Phone makers have spent more than a year trying to convince people that there’s a reason to get a foldable phone, with little success to show for it. Yes, it’s undeniably cool to open up a phone to reveal a larger display. And yes, any extra screen real estate is always welcome. But no — paying anywhere from $500 to $1,000 more than a top flagship just so you can fold your phone into a slightly smaller device isn’t a premium most of us are ready to take on (at least judging by the sales).
Don’t look now, but with the Galaxy Z Fold 2, Samsung may have just made the most compelling case yet for why you need a foldable phone. And it boils down to the same argument for why you need a smartphone in the first place — to take care of business. Samsung’s argument is that the extended screen on the Galaxy Z Fold 2 lets you take care of that business in ways that simply aren’t possible on a conventional phone.
Is it a winning argument? Our initial Galaxy Z Fold 2 review is pretty positive, though the phone’s success will ultimately depend on how many people want to pay that astronomical $2,000 asking price. But it’s clear from the way that Samsung presented the Galaxy Z Fold 2 that it views this phone as a productivity booster.
“Samsung has learnt a lot from its first generation device and software is an area that has seen considerable refinement,” said Geoff Blaber, vice president for research in the Americas for CCS Insight. “Productivity should be among the lead advantages of a foldable form factor so it’s critical to encourage people to shift from the tried and tested form factor of a 5-inch-plus touch screen. To that end it’s inevitable that productivity is central to the device’s positioning.”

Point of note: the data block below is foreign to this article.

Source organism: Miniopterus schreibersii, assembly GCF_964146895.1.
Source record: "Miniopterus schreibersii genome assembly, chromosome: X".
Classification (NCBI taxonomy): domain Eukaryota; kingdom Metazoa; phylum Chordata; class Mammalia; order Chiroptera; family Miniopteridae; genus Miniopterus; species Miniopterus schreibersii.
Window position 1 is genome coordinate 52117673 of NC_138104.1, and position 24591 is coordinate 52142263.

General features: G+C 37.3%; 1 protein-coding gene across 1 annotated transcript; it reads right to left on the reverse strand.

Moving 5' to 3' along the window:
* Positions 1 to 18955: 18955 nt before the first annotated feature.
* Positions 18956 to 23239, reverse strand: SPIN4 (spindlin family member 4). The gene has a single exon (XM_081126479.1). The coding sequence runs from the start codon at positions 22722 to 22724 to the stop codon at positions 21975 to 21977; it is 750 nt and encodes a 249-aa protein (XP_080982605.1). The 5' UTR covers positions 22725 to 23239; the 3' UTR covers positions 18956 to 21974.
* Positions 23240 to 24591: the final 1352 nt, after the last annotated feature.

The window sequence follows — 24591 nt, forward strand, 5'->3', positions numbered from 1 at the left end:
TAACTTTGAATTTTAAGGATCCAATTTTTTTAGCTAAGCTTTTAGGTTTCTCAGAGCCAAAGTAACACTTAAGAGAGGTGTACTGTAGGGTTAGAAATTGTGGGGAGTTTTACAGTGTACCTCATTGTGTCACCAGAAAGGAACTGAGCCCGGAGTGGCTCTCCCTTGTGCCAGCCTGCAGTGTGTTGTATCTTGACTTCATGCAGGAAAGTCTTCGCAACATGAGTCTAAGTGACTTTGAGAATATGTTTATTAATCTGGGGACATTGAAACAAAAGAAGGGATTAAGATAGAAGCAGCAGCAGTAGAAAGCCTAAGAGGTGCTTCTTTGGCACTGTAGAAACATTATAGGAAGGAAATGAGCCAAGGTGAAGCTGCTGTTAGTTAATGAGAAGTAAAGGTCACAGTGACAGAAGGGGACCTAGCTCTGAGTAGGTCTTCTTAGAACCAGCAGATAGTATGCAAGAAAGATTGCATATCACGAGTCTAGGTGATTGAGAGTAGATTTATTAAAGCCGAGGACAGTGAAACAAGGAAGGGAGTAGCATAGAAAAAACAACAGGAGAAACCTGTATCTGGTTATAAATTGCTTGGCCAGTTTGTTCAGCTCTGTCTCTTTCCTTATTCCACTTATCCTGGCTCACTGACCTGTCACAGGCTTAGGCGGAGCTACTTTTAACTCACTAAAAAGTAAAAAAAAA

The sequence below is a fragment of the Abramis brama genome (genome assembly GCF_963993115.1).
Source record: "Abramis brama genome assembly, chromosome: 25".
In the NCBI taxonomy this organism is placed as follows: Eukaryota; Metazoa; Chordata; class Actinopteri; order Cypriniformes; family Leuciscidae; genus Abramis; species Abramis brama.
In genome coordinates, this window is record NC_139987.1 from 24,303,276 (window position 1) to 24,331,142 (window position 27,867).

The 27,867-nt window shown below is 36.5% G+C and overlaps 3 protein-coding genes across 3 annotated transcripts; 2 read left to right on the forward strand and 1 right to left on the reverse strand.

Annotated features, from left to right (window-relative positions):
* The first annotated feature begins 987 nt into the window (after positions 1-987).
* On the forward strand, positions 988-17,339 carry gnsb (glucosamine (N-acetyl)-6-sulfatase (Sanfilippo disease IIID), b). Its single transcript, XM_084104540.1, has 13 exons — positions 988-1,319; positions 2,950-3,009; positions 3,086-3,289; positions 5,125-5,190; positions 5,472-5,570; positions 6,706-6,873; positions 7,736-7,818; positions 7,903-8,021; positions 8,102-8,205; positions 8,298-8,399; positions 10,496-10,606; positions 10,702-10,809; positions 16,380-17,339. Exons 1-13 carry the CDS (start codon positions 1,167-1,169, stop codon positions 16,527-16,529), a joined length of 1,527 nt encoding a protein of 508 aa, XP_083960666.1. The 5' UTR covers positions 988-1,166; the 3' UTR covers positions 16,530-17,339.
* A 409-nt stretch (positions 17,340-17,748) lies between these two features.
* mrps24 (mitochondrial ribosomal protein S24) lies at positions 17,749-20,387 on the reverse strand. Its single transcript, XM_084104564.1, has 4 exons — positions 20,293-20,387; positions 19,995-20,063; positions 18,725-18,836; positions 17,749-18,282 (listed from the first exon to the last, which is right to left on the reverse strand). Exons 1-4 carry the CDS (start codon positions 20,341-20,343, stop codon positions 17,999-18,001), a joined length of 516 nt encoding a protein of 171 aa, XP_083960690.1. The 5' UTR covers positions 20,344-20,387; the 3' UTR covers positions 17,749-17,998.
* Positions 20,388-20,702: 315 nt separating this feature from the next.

How the Galaxy Z Fold 2 makes you more productive
When Samsung first previewed the Galaxy Z Fold 2 back in August, it emphasized the design changes from the original Galaxy Fold. There was a good reason for that approach — if last year’s Fold made any sort of impression, it was for the design issues that delayed its launch while Samsung worked to improve the phone’s durability.
By initially talking up the Galaxy Z Fold 2’s new-and-improved hinge and bigger screens, Samsung could then spend the phone’s launch event talking about how those features can help the users get more things done. “A new form factor only becomes meaningful when it unlocks new user experiences,” said Patrick Chomet, Samsung’s head of customer experience, during this week’s Galaxy Z Fold 2 live stream.
Apps optimized for the big screen(s)
To that end, Samsung has put a considerable effort into showing what that 7.6-inch internal display enables users to do. Running the Gmail app on the Galaxy Z Note 2’s screen, for example, you can read a message on one side of the screen while still keeping an eye on your inbox on the other side. It’s an experience that’s familiar to anyone with a tablet or laptop, but one that hasn’t really been possible on a smartphone display up until now. Microsoft Office is expected to have a similarly optimized look on the Galaxy Z Fold 2, as are YouTube and Spotify (though you wouldn’t really describe those apps as productivity boosters).
The larger exterior screen on the Galaxy Z Fold 2 — it’s now 6.2 inches, up from 4.6 inches on the original Fold — also helps you get more tasks done, and not just because you’ve got more screen to work with. Like the original Fold, the new model sports an App Continuity feature where you can start using an app on the cover screen before opening up the Fold to pick up where you left off on the larger interior display. But now, when it’s time to move on, you can fold up the phone and go back to using that same app on the external screen without missing a beat.
Better multitasking (and drag and drop)